May 5, 2013 2:12 pm by Kaiser Health News – Stories (Full text) |
Florida is on course to spend $6 million to reach out to nearly 4 million uninsured people and help them sign up for coverage in the federal health law’s online marketplace this fall.
Maryland will spend more than four times as much, or about $24.8 million, to help about 730,000 uninsured. The District of Columbia expects to spend about $9 million assisting 42,000 uninsured.
The wide variation in spending to hire and train people to provide consumer assistance in the first year of the new marketplaces could have a major impact on how many people actually get coverage under Obamacare, experts say.
Yet states with some of the nation’s highest uninsured rates, such as Florida and Texas, are getting far less federal money per uninsured resident than states with low rates, such as Maryland, Vermont and Rhode Island, according to a Kaiser Health News analysis.
That’s because states relying on the federal government to run their marketplaces are getting far less money than states setting them up themselves because of how the health law was written. In addition, some states such as Maryland that are running their own operations are supplementing the federal dollars with states funds. That’s widening the gap.
“The spending difference could have a huge impact,” said Jon Kingsdale, a consultant who helped launch the Massachusetts health insurance exchange in 2006.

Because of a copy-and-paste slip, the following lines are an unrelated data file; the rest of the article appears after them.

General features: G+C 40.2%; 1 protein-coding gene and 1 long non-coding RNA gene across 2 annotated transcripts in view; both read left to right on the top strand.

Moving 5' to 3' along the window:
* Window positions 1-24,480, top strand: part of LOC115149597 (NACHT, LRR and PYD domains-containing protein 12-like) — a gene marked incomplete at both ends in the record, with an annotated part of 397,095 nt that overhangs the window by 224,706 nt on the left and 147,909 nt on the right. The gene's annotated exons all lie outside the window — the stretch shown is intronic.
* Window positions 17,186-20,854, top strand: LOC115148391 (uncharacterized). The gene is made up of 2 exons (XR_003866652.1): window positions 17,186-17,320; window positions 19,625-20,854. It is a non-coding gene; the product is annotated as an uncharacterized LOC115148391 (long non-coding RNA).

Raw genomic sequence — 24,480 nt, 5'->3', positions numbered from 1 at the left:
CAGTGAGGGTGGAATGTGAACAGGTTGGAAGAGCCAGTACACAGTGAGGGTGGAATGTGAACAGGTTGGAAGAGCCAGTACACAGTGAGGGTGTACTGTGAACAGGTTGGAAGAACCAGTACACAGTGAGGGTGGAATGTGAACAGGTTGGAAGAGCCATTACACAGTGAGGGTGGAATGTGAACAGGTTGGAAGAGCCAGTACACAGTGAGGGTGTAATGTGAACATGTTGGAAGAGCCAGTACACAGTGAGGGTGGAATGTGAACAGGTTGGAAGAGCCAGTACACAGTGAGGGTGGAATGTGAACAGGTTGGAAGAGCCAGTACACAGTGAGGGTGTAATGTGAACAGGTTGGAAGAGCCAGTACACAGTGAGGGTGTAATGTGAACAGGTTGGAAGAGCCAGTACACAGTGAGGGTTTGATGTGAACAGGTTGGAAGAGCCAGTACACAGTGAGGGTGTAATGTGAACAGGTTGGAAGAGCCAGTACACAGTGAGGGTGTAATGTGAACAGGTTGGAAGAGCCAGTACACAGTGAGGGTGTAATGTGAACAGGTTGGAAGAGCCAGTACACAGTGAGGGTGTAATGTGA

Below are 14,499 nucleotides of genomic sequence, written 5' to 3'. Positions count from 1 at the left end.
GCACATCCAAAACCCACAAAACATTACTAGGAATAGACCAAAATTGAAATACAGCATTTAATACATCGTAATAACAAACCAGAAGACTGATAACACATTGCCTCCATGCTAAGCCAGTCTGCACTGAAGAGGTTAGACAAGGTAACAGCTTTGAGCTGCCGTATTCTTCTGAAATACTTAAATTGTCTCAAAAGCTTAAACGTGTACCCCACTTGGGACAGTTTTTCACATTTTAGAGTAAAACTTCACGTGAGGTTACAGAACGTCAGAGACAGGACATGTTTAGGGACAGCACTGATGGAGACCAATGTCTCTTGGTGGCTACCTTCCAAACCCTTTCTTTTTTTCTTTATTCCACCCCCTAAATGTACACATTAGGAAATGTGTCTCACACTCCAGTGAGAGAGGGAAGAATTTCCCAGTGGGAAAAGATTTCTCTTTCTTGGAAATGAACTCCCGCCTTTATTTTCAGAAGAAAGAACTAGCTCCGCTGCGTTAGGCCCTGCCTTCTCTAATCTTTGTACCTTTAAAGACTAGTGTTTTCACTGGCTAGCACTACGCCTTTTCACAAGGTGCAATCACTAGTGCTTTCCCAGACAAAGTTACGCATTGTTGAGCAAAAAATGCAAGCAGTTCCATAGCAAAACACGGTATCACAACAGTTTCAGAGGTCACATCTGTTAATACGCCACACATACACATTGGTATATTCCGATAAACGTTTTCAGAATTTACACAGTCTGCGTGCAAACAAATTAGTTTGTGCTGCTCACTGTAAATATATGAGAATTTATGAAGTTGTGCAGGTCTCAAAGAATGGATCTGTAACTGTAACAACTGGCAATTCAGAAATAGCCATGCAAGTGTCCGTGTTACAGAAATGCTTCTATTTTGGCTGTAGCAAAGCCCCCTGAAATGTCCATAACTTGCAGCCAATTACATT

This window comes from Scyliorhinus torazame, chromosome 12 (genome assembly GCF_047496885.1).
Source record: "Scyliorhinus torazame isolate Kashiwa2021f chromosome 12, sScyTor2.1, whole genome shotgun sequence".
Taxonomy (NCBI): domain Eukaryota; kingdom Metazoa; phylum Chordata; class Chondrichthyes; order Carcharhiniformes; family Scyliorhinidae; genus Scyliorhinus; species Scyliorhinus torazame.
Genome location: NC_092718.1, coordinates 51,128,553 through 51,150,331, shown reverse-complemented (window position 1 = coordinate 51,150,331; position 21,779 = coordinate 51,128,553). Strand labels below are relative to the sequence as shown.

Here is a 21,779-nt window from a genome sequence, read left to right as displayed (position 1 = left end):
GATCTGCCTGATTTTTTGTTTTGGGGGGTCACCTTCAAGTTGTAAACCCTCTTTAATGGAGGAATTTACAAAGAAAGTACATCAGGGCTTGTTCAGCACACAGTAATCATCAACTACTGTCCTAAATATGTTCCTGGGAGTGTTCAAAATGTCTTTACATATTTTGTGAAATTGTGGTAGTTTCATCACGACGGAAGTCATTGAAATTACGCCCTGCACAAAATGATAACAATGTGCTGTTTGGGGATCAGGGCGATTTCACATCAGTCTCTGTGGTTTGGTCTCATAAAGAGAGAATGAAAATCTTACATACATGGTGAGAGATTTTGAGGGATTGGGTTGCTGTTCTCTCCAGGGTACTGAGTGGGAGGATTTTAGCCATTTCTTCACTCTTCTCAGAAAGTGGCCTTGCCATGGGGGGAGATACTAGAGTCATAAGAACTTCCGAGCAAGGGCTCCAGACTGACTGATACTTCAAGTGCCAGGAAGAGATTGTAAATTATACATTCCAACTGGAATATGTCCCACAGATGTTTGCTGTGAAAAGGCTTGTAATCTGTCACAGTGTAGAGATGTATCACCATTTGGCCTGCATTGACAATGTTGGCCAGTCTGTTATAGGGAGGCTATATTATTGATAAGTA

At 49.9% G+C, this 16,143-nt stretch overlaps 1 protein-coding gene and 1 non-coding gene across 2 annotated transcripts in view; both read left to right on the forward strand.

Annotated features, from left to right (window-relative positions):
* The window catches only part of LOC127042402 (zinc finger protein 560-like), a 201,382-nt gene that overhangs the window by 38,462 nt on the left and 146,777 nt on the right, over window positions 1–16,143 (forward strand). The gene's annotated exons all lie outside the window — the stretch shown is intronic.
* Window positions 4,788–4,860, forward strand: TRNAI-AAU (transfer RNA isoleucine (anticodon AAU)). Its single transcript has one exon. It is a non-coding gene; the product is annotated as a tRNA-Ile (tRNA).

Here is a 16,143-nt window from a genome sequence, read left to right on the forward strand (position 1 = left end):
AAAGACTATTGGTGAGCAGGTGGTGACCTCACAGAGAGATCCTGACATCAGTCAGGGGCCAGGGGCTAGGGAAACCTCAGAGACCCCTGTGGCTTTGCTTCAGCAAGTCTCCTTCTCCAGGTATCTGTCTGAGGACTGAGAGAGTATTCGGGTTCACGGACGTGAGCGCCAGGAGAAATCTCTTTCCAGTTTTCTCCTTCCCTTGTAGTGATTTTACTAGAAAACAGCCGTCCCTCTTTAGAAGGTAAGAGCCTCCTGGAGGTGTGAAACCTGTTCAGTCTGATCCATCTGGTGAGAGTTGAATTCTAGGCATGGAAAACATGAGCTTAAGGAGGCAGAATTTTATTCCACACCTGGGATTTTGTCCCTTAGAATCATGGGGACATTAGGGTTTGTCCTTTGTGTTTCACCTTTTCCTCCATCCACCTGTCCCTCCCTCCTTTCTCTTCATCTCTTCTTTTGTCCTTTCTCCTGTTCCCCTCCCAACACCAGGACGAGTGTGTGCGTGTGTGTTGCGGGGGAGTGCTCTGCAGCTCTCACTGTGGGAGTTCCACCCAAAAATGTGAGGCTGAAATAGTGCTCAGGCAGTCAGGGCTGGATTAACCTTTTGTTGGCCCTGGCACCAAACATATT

Consumer assistance is considered key to enrolling the uninsured for several reasons. Polls show most people are unfamiliar with the law’s benefits, including new government subsidies that take effect next year. For example, those subsidies will apply to a family of four with an income as high as $94,000.
The online marketplaces, which open for enrollment Oct. 1, were envisioned to be as easy to use as travel websites like Expedia, but experts say that many people will need help figuring out which plan is best for them and what information they might need to sign up for coverage.
Some have never applied for health insurance coverage before and may need assistance even to navigate the website, said Sonya Schwartz, program director of the National Academy for State Health Policy, and project director of State Refor(u)m, a discussion forum about implementation.
The marketplaces, also known as exchanges, are the key way the law expands health coverage to about 27 million people by 2016. That’s where people will shop for and enroll in private coverage and determine if they are eligible for premium discounts, or for Medicaid, the state-federal health insurance program for the poor. While many customers will be uninsured, others with coverage will use them to take advantage of government subsidies.